Neurodiversity At Home

by Katrina Martin on July 27, 2022

Neurodiversity is a concept that is important for all people to understand and meld into their worldview. Historically, society has placed the onus of change on Autistic and neurodivergent folks to socialize, communicate, and behave more “normally.”

Neurodiversity allows us to understand different ways of socializing, communicating, and being as simply the natural and normal diversity present in the human experience. When we follow the tenants of neurodiversity, we stop trying to change Autistic and neurodivergent people to become more “normal” (or neurotypical) and instead seek to create understanding across all neurotypes. Using this frame, it becomes the job of all people to validate and accept unique ways of being.

There is no environment that is more impactful to a child’s growing-up experience than their home. So, this month we are going to give you 5 tips to make your home more neurodiversity-affirming. As we’ve said, this is the job of everyone, so whether you are neurotypical or neurodivergent and regardless of the neurotype of your child(ren), these tips are for you!

1. Create a safe space for your child to be themselves

When at home, children should feel like they are able to simply be themselves. There is a lot of pressure in the outside world to conform to different standards of communicating, thinking, and being. For neurodivergent children, this can lead to masking or taking on behaviors that aren’t true to who they are for the benefit of making others happy or comfortable. For neurotypical children, this can often lead to a feeling that there are superior ways of communicating, socializing, and being, which are often taught through social pressure or explicit education.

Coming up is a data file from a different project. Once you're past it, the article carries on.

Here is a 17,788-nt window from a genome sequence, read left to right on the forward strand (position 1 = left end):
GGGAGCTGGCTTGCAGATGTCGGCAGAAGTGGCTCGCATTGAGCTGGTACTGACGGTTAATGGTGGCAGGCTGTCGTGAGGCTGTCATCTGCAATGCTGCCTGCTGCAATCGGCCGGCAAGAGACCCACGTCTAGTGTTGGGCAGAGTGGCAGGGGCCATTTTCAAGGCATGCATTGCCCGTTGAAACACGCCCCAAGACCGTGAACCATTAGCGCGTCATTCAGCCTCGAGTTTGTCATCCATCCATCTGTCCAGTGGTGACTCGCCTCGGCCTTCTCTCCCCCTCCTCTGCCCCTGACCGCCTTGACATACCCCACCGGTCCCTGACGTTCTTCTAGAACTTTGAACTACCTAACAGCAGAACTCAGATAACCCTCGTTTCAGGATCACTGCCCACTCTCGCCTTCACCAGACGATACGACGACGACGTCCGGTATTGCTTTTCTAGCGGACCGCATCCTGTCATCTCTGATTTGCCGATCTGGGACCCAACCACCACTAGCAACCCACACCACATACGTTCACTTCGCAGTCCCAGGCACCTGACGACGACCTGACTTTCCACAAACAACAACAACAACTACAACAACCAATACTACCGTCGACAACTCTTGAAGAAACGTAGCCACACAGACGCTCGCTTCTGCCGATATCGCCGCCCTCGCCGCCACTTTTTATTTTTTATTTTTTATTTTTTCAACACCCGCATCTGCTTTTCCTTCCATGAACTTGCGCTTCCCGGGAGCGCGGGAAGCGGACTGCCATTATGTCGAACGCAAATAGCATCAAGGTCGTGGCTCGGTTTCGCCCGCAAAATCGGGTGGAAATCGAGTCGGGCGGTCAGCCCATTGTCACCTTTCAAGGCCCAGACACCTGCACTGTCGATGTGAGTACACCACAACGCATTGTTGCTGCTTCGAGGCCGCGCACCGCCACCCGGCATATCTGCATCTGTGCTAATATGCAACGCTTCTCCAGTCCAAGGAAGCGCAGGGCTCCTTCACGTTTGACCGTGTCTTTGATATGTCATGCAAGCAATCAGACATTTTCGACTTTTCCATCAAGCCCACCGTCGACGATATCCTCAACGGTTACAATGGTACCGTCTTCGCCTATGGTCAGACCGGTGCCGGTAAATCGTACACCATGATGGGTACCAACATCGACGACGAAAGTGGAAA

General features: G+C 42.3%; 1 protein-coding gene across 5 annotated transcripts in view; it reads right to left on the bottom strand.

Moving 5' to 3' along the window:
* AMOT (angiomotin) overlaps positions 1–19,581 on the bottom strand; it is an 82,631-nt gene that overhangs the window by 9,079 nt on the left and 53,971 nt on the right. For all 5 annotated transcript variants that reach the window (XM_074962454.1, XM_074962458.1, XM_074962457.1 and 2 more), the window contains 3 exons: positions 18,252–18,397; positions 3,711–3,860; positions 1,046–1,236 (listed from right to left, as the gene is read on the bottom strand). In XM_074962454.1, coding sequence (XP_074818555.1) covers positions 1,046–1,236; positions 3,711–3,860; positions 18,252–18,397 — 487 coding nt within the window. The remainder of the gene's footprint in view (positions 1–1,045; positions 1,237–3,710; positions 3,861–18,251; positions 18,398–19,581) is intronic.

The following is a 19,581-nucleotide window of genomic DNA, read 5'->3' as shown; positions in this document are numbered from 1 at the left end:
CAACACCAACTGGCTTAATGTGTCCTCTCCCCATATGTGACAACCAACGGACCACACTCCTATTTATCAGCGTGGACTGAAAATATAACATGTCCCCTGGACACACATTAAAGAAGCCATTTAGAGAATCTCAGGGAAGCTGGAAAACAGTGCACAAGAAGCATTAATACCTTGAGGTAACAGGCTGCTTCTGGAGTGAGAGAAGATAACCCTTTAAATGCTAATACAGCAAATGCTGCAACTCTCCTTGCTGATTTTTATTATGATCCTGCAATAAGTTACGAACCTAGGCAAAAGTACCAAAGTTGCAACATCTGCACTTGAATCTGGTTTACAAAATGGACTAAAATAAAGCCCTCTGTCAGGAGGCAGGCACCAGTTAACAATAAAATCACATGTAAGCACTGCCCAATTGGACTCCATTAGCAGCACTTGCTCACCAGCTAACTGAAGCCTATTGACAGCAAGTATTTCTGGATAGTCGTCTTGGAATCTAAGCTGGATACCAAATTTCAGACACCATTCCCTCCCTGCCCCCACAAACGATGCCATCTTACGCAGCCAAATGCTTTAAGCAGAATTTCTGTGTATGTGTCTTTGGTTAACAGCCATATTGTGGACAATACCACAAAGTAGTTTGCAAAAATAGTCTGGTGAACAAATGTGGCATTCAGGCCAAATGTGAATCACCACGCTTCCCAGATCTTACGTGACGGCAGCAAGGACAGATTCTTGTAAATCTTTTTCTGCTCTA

To build neurodiversity-affirming practices into your home, allow children to explore different parts of themselves that they may typically feel pressured to hide from the rest of the world. If your child is Autistic or neurodivergent, validate that is okay to stim freely at home. Additionally, you can use our free resource to create sensory-friendly spaces in your home.

2. Learn to recognize your child’s needs

Needs go beyond those that are often discussed in the classroom setting as basic needs for survival.  Needs include our basic needs (e.g. things like food, water, and shelter) and sensory needs and activity and interest needs. Your child’s sensory needs and activity and interest needs are likely not the same as your own.

Regardless of neurotype, everyone has different experiences of sensory stimulation. This can include things like lights, sounds, or the way clothing feels. Getting to know what feels comfortable for your child’s senses will allow you to modify the environment to meet their needs.

Activity and interest needs also vary between people. For many neurotypical people, a healthy life balance includes lots of time around other people. Alternatively, for some neurotypical folks and many neurodivergent folks, activity and interest needs revolve around more solo activities.

3. Recognize that your child’s needs may be different from your expectations